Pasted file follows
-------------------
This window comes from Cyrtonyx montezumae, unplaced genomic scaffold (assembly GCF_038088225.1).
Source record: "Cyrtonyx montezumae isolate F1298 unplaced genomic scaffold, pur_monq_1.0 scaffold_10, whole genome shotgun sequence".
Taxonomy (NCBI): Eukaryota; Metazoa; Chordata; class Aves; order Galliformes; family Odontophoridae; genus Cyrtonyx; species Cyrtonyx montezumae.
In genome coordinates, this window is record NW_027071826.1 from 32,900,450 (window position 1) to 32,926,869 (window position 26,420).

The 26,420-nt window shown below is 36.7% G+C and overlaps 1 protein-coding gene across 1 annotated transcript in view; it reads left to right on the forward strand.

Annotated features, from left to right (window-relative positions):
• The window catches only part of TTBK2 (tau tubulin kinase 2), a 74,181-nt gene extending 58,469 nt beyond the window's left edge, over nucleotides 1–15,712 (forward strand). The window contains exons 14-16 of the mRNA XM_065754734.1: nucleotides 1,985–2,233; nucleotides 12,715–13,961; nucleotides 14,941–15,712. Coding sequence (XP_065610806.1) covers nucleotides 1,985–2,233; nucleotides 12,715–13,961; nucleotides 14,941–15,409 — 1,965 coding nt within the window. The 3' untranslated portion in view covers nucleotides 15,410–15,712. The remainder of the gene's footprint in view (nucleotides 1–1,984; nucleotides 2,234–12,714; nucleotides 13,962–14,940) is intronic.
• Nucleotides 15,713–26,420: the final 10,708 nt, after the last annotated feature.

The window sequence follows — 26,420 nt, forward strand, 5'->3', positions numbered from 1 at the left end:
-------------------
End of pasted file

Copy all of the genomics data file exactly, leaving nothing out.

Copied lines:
This window comes from Cyrtonyx montezumae, unplaced genomic scaffold (assembly GCF_038088225.1).
Source record: "Cyrtonyx montezumae isolate F1298 unplaced genomic scaffold, pur_monq_1.0 scaffold_10, whole genome shotgun sequence".
Taxonomy (NCBI): Eukaryota; Metazoa; Chordata; class Aves; order Galliformes; family Odontophoridae; genus Cyrtonyx; species Cyrtonyx montezumae.
In genome coordinates, this window is record NW_027071826.1 from 32,900,450 (window position 1) to 32,926,869 (window position 26,420).

The 26,420-nt window shown below is 36.7% G+C and overlaps 1 protein-coding gene across 1 annotated transcript in view; it reads left to right on the forward strand.

Annotated features, from left to right (window-relative positions):
• The window catches only part of TTBK2 (tau tubulin kinase 2), a 74,181-nt gene extending 58,469 nt beyond the window's left edge, over nucleotides 1–15,712 (forward strand). The window contains exons 14-16 of the mRNA XM_065754734.1: nucleotides 1,985–2,233; nucleotides 12,715–13,961; nucleotides 14,941–15,712. Coding sequence (XP_065610806.1) covers nucleotides 1,985–2,233; nucleotides 12,715–13,961; nucleotides 14,941–15,409 — 1,965 coding nt within the window. The 3' untranslated portion in view covers nucleotides 15,410–15,712. The remainder of the gene's footprint in view (nucleotides 1–1,984; nucleotides 2,234–12,714; nucleotides 13,962–14,940) is intronic.
• Nucleotides 15,713–26,420: the final 10,708 nt, after the last annotated feature.

The window sequence follows — 26,420 nt, forward strand, 5'->3', positions numbered from 1 at the left end: